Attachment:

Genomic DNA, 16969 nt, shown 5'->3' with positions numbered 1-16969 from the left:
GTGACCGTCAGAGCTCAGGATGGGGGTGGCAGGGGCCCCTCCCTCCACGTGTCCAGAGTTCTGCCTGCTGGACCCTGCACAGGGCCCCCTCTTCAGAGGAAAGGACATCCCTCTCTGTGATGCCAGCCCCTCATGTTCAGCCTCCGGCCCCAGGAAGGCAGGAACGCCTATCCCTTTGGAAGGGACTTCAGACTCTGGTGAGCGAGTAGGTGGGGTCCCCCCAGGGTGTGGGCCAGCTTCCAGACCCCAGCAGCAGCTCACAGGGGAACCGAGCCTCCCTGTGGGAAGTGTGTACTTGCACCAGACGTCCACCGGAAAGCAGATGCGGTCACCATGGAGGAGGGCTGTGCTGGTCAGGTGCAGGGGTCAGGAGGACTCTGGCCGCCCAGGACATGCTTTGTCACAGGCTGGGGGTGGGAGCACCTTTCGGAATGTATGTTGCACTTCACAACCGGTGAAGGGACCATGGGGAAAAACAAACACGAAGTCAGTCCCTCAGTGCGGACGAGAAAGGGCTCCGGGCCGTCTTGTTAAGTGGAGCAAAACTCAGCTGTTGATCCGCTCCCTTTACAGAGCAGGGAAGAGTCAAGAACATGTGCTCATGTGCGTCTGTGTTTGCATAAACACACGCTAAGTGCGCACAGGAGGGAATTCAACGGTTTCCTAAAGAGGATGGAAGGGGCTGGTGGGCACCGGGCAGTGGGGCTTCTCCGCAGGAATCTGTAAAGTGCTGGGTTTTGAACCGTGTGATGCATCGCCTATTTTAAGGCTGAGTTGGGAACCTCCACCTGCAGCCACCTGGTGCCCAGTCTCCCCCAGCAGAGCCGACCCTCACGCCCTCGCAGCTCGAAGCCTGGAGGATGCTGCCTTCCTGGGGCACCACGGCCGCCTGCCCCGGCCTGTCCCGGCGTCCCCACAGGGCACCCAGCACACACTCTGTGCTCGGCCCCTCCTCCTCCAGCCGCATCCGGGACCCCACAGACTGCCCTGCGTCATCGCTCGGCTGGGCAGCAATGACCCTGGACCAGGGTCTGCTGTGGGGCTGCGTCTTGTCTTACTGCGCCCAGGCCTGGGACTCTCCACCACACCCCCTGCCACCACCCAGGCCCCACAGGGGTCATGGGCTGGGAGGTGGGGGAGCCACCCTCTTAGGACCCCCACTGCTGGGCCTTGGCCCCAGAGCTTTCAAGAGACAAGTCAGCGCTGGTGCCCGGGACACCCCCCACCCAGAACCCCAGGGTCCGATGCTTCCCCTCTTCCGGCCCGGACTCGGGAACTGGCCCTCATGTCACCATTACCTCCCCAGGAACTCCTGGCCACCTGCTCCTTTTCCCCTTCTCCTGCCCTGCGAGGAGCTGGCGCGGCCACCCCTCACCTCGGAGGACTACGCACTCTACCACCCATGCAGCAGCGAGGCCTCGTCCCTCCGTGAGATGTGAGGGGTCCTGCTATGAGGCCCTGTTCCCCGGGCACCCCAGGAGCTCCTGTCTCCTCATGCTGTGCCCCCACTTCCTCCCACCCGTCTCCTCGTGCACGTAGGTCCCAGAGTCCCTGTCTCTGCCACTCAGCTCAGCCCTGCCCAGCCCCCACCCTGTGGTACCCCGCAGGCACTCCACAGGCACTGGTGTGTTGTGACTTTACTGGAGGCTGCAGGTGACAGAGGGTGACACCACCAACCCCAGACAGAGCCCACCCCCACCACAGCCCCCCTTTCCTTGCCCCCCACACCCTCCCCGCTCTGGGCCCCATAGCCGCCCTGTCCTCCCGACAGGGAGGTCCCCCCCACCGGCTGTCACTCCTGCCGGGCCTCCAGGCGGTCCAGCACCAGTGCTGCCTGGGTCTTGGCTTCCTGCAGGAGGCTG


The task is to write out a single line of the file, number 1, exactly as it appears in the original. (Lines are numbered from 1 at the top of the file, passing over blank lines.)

Genomic DNA, 16969 nt, shown 5'->3' with positions numbered 1-16969 from the left: